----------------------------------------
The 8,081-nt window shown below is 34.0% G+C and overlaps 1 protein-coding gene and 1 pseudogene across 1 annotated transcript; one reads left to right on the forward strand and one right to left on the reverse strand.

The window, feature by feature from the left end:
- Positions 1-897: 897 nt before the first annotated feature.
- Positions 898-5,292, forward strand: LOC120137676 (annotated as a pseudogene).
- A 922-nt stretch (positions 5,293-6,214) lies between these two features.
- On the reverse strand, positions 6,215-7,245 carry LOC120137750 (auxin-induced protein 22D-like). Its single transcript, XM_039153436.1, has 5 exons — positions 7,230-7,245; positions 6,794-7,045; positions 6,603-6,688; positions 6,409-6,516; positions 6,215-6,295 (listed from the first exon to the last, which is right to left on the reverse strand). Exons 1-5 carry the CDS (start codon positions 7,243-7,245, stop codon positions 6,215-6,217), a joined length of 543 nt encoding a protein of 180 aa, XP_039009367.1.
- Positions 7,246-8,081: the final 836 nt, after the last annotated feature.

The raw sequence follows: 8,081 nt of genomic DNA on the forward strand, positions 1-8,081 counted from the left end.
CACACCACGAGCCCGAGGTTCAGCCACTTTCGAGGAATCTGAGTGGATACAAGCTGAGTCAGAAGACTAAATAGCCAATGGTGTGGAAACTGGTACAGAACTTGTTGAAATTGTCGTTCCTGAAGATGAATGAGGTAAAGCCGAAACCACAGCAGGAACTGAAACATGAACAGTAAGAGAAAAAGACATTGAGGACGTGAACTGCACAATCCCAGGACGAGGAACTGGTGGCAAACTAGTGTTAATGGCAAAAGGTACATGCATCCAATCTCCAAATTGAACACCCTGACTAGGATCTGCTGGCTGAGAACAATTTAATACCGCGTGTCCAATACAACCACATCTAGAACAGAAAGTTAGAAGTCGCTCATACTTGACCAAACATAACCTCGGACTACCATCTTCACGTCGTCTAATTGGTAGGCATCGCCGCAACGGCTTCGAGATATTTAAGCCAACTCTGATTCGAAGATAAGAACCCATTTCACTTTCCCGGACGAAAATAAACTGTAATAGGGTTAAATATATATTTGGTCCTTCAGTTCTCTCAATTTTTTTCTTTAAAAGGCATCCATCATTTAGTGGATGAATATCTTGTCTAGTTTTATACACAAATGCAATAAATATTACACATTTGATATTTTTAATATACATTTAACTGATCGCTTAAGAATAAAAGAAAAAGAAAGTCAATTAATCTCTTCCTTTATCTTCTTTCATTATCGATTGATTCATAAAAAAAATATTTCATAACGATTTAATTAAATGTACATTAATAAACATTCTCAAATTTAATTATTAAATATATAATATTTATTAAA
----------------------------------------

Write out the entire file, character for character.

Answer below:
The 8,081-nt window shown below is 34.0% G+C and overlaps 1 protein-coding gene and 1 pseudogene across 1 annotated transcript; one reads left to right on the forward strand and one right to left on the reverse strand.

The window, feature by feature from the left end:
- Positions 1-897: 897 nt before the first annotated feature.
- Positions 898-5,292, forward strand: LOC120137676 (annotated as a pseudogene).
- A 922-nt stretch (positions 5,293-6,214) lies between these two features.
- On the reverse strand, positions 6,215-7,245 carry LOC120137750 (auxin-induced protein 22D-like). Its single transcript, XM_039153436.1, has 5 exons — positions 7,230-7,245; positions 6,794-7,045; positions 6,603-6,688; positions 6,409-6,516; positions 6,215-6,295 (listed from the first exon to the last, which is right to left on the reverse strand). Exons 1-5 carry the CDS (start codon positions 7,243-7,245, stop codon positions 6,215-6,217), a joined length of 543 nt encoding a protein of 180 aa, XP_039009367.1.
- Positions 7,246-8,081: the final 836 nt, after the last annotated feature.

The raw sequence follows: 8,081 nt of genomic DNA on the forward strand, positions 1-8,081 counted from the left end.
CACACCACGAGCCCGAGGTTCAGCCACTTTCGAGGAATCTGAGTGGATACAAGCTGAGTCAGAAGACTAAATAGCCAATGGTGTGGAAACTGGTACAGAACTTGTTGAAATTGTCGTTCCTGAAGATGAATGAGGTAAAGCCGAAACCACAGCAGGAACTGAAACATGAACAGTAAGAGAAAAAGACATTGAGGACGTGAACTGCACAATCCCAGGACGAGGAACTGGTGGCAAACTAGTGTTAATGGCAAAAGGTACATGCATCCAATCTCCAAATTGAACACCCTGACTAGGATCTGCTGGCTGAGAACAATTTAATACCGCGTGTCCAATACAACCACATCTAGAACAGAAAGTTAGAAGTCGCTCATACTTGACCAAACATAACCTCGGACTACCATCTTCACGTCGTCTAATTGGTAGGCATCGCCGCAACGGCTTCGAGATATTTAAGCCAACTCTGATTCGAAGATAAGAACCCATTTCACTTTCCCGGACGAAAATAAACTGTAATAGGGTTAAATATATATTTGGTCCTTCAGTTCTCTCAATTTTTTTCTTTAAAAGGCATCCATCATTTAGTGGATGAATATCTTGTCTAGTTTTATACACAAATGCAATAAATATTACACATTTGATATTTTTAATATACATTTAACTGATCGCTTAAGAATAAAAGAAAAAGAAAGTCAATTAATCTCTTCCTTTATCTTCTTTCATTATCGATTGATTCATAAAAAAAATATTTCATAACGATTTAATTAAATGTACATTAATAAACATTCTCAAATTTAATTATTAAATATATAATATTTATTAAA